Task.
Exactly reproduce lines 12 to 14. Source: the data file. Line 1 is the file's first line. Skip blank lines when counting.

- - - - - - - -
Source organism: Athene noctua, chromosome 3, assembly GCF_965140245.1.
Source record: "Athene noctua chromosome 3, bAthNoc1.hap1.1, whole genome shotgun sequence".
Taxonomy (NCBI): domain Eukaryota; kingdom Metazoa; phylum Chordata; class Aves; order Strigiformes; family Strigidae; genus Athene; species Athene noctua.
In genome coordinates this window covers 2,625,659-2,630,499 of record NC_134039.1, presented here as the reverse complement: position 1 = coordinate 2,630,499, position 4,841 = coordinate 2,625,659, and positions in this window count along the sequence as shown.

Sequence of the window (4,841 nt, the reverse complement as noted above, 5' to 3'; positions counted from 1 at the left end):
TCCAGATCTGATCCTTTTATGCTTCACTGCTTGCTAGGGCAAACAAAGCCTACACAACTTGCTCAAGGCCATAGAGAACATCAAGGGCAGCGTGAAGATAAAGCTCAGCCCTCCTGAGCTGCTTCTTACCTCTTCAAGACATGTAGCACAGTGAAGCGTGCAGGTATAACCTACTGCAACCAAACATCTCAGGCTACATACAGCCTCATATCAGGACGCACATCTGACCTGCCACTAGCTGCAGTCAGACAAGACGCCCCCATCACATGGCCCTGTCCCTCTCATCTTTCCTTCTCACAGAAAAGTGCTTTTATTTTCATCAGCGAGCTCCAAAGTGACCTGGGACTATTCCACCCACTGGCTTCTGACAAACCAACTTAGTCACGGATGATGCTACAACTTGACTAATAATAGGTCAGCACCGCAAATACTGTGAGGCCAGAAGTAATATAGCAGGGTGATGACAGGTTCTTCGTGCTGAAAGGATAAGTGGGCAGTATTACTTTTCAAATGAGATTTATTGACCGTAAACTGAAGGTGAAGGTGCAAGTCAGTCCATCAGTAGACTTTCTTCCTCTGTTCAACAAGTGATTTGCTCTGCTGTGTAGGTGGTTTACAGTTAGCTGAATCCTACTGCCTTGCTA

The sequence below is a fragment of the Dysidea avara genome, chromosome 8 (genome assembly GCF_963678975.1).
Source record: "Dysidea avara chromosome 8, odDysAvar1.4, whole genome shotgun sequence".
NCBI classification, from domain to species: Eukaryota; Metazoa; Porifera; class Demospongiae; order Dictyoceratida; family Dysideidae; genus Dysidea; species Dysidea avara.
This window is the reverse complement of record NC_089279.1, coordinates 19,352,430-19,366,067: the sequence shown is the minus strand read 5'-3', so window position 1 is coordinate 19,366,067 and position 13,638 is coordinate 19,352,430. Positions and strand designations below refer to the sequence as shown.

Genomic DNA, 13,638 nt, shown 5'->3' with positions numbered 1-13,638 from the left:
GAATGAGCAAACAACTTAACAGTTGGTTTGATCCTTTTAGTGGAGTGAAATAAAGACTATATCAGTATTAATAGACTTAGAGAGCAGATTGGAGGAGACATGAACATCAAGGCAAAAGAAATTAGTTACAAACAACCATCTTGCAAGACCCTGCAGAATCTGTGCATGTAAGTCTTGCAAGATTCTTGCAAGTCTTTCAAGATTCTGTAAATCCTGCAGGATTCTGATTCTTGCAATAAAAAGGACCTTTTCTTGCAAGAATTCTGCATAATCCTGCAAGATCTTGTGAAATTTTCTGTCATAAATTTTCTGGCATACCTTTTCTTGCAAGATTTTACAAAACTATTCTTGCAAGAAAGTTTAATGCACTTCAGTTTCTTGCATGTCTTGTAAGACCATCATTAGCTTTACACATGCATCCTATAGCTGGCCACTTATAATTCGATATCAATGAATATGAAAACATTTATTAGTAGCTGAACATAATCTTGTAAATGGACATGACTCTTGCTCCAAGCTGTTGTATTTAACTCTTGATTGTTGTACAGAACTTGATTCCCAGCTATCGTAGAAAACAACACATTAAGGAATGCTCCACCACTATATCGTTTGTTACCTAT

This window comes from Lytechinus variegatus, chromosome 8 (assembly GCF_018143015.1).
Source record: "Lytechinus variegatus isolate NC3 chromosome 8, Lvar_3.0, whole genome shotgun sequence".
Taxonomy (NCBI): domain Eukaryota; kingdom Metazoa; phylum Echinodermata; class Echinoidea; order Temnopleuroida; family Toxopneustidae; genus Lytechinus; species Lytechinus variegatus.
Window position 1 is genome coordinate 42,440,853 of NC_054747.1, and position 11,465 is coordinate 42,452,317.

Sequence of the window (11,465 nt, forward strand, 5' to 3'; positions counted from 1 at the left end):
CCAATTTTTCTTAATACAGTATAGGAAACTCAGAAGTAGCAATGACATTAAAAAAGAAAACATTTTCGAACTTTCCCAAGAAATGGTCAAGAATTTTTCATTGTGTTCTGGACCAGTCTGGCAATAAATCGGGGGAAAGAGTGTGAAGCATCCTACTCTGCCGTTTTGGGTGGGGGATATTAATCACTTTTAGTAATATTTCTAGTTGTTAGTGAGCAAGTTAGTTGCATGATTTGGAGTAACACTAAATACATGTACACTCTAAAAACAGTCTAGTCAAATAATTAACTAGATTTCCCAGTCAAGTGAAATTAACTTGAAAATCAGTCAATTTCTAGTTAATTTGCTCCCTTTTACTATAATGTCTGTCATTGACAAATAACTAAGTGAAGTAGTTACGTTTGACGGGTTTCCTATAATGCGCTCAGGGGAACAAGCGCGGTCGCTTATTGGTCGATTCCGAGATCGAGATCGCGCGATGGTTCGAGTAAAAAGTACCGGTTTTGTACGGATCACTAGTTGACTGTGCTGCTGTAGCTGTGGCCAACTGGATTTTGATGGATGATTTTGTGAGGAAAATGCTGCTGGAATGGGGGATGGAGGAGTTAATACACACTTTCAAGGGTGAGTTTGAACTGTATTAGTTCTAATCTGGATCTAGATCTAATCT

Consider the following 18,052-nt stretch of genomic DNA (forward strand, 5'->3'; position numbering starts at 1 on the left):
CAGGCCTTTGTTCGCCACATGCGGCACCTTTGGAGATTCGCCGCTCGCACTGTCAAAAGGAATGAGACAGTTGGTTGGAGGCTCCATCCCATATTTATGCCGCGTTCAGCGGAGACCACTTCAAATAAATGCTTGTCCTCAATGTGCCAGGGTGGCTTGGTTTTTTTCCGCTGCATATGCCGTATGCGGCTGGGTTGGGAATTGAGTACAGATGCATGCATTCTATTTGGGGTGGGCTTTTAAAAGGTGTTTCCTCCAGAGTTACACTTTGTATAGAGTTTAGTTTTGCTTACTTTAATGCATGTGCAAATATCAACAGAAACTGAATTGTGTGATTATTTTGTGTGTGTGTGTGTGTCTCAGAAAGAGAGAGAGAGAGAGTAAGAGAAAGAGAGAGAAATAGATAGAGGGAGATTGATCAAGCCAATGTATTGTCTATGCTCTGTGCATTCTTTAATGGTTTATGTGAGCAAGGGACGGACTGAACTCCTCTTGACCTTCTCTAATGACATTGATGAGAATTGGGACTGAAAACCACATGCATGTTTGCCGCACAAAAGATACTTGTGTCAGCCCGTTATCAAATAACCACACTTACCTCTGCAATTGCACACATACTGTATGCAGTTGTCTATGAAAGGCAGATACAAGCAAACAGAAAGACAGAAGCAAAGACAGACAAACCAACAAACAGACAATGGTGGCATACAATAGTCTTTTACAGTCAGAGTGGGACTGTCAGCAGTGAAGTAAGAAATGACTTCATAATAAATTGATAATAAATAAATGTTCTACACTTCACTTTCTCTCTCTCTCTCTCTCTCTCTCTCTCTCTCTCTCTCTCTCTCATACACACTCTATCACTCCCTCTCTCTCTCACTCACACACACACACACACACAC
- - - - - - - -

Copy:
GAATGAGCAAACAACTTAACAGTTGGTTTGATCCTTTTAGTGGAGTGAAATAAAGACTATATCAGTATTAATAGACTTAGAGAGCAGATTGGAGGAGACATGAACATCAAGGCAAAAGAAATTAGTTACAAACAACCATCTTGCAAGACCCTGCAGAATCTGTGCATGTAAGTCTTGCAAGATTCTTGCAAGTCTTTCAAGATTCTGTAAATCCTGCAGGATTCTGATTCTTGCAATAAAAAGGACCTTTTCTTGCAAGAATTCTGCATAATCCTGCAAGATCTTGTGAAATTTTCTGTCATAAATTTTCTGGCATACCTTTTCTTGCAAGATTTTACAAAACTATTCTTGCAAGAAAGTTTAATGCACTTCAGTTTCTTGCATGTCTTGTAAGACCATCATTAGCTTTACACATGCATCCTATAGCTGGCCACTTATAATTCGATATCAATGAATATGAAAACATTTATTAGTAGCTGAACATAATCTTGTAAATGGACATGACTCTTGCTCCAAGCTGTTGTATTTAACTCTTGATTGTTGTACAGAACTTGATTCCCAGCTATCGTAGAAAACAACACATTAAGGAATGCTCCACCACTATATCGTTTGTTACCTAT

This window comes from Lytechinus variegatus, chromosome 8 (assembly GCF_018143015.1).
Source record: "Lytechinus variegatus isolate NC3 chromosome 8, Lvar_3.0, whole genome shotgun sequence".